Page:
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Judicial recruitment and lack of diversity puts justice at risk

2 November 2017

The Constitution Committee today warns that difficulties with recruitment threaten the UK's world renowned legal system and that more work to address judicial diversity is needed.

Judicial Appointments

The Committee has examined the progress made on judicial recruitment and diversity since its 2012 report on Judicial Appointments.


The Committee say that:

  • It is deeply concerned that the dispute between the Government and the judiciary on pensions changes has damaged the morale of the judiciary.
  • The working conditions of the judiciary are having a detrimental effect on retaining and recruiting judges. The dilapidated state of some courts, the administrative burdens on judges, under-resourcing of court staff and IT shortcomings all need to be addressed.
  • The fixed retirement age for judges should be reconsidered, particularly for the senior judiciary.
  • The judiciary must be free from abuse and personal criticism by the media and the Lord Chancellor has a constitutional duty to defend the independence of the judiciary. This does not impinge on the right of the press to criticise court judgments.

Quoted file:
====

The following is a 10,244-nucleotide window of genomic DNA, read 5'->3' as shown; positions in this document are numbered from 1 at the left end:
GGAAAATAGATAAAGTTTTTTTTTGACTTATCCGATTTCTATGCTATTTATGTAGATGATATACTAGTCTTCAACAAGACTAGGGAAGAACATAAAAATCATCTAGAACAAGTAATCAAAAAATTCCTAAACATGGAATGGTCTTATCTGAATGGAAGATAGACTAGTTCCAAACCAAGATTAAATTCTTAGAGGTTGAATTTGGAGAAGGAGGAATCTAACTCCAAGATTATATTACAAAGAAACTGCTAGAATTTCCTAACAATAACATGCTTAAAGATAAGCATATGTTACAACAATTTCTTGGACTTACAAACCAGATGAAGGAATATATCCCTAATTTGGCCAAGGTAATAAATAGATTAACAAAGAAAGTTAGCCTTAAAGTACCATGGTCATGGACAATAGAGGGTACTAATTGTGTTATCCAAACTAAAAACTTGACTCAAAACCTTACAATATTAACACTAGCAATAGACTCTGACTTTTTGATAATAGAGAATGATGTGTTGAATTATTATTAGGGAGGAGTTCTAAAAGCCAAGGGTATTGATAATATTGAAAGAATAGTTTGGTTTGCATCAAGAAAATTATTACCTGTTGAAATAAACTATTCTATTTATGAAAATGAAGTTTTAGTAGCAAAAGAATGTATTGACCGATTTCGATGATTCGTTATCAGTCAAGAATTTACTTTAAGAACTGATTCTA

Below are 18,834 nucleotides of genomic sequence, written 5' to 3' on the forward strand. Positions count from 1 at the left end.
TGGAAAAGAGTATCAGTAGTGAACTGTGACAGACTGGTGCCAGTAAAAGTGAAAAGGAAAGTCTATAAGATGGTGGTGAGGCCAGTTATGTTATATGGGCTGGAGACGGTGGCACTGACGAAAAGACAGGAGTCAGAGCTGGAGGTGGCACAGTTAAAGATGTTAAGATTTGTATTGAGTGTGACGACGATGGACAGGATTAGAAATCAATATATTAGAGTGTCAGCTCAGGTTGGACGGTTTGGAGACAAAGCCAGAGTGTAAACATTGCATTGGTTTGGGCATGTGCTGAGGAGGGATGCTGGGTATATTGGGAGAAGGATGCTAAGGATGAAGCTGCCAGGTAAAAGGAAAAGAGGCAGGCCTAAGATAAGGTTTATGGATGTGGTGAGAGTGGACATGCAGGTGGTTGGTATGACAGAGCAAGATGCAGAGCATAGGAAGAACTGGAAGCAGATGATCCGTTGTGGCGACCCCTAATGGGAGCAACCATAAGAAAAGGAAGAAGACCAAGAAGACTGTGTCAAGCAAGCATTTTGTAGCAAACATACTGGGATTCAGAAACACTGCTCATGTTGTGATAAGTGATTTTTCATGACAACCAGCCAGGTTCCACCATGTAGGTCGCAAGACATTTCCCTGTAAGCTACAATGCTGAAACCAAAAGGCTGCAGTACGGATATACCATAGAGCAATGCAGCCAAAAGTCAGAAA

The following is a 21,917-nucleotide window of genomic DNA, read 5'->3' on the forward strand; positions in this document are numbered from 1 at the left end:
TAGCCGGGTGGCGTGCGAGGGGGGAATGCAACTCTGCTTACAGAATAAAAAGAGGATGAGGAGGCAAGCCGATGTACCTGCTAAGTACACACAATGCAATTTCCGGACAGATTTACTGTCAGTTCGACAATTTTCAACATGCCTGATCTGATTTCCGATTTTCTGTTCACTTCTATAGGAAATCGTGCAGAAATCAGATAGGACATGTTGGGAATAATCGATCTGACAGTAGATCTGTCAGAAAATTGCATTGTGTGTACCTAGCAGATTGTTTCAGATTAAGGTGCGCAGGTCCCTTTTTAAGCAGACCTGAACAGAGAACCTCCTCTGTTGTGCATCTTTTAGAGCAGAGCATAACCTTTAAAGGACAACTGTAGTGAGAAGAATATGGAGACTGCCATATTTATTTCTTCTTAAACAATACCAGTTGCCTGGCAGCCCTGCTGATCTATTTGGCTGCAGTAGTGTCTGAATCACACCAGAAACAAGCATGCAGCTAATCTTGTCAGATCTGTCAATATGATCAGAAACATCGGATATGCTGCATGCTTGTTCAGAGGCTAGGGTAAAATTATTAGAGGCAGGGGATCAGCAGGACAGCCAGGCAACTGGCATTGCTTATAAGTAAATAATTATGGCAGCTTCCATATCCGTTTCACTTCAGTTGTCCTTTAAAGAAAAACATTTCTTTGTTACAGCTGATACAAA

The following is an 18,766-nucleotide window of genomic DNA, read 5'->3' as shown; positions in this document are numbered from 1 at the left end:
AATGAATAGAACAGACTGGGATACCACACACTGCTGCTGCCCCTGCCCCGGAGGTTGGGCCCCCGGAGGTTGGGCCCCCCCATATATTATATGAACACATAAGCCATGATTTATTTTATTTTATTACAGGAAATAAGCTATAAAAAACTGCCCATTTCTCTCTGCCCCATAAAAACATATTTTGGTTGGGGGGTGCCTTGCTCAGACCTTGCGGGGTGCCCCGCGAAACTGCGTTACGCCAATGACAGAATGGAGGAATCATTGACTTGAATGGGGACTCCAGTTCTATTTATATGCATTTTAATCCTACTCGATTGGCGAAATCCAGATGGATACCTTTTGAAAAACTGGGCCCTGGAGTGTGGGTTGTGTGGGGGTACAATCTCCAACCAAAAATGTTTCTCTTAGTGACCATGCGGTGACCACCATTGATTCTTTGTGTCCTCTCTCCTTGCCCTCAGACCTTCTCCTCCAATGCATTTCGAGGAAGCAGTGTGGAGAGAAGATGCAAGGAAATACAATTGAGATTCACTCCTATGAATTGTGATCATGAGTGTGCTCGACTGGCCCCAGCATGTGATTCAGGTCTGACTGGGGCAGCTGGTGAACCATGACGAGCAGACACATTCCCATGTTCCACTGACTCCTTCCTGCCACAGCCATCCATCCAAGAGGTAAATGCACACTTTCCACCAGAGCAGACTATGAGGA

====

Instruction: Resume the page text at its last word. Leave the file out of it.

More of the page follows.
The Committee recommends that:

  • The Lord Chancellor and the Lord Chief Justice should examine the obstacles faced by government lawyers in gaining the required experience for judicial office.
  • Chartered legal executives who demonstrate the requisite attributes should not be prevented from promotion to higher courts.
  • The Government and the legal profession should work with law firms to encourage solicitors to apply for judicial positions.
  • The Lord Chancellor and Lord Chief Justice, the Judicial Appointments Commission and the legal professions must monitor progress and look for new ways to encourage diversity.

Further information

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